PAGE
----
2 sisters become youngest women to qualify as HGV1 drivers

Holly and Kate are youngest women to get HGV

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Two sisters are making it in a man’s world – after becoming the youngest women to qualify as LORRY DRIVERS.

Holly Bowers, 20, and her older sister Kate, 22, are in the fast-lane to success having become the third generation of their family to pass their HGV licences.

The pair have followed in the footsteps of dad Martyn, 46, and grandad William, 72, to work for family firm TLP Group in Staffordshire.

Holly previously worked as a racehorse trainer but when she was thrown from a horse and broke her ankle last July, she was told she would never ride again.

She decided to follow her older sister Kate into the family business, initially obtaining her forklift and scissor lift licences – and now becoming a truck driver.

She is believed to be the youngest woman ever to obtain a class one licence, allowing her to drive the heaviest goods vehicles up to 44 tonnes.

Holly, from Talke in Staffordshire, said: “I was so chuffed and surprised to pass my class one. It was difficult.

“I wanted to work with racehorses but after the bad accident, I couldn’t ride again.

“So my dad offered me this job, and I passed my class one last month.”

Sister Kate, from Smallthorne, Stoke-on-Trent, had already obtained her class one licence last July.

“I was surprised to get my class one licence because I found it difficult to get my class two,” she said. “But I feel very happy about it.

“I started at TLP when I was in college, washing the trucks. Then I became full-time. It’s good because it’s a small family business.”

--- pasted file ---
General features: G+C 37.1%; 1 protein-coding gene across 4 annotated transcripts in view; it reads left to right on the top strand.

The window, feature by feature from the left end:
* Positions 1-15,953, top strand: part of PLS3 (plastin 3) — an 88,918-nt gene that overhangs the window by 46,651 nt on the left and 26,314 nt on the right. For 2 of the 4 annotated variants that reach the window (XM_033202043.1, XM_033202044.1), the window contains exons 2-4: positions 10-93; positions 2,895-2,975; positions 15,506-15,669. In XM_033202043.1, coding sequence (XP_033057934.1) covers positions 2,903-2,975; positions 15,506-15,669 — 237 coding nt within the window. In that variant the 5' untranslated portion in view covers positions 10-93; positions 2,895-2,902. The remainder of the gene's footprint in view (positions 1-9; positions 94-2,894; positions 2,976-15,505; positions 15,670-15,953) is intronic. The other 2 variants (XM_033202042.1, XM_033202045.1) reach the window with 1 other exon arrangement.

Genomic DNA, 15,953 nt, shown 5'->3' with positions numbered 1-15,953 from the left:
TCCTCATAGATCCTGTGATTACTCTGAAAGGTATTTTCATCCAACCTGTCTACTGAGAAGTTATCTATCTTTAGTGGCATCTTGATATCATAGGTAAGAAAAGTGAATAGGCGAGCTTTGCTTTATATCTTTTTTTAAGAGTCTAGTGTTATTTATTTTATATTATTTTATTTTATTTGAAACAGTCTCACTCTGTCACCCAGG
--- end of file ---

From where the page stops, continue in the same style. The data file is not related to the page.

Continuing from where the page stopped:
Grandad William, who founded the distribution company 27 years ago, described Holly as a “natural” lorry driver.

“One of the things that excites me is that Holly did not join us until July,” he said. “She loved her job training racehorses.

“But she has passed her licences in a very short space of time – she’s a natural.”

William’s son Martyn has been a lorry driver for 25 years, and is now a director of TLP Group.

“Dad needed some help with the business so the family became involved,” he said.

“And in the last five years my daughters have become involved as well.

“Few HGV drivers are young people, and there is a demand for people with the licence.

“We didn’t think they would pass because the test is so intense, with 40 hours’ training for class two, and an additional 20 hours for class one.”

Source Birmingham mail

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Posted on Jan 30, 2017



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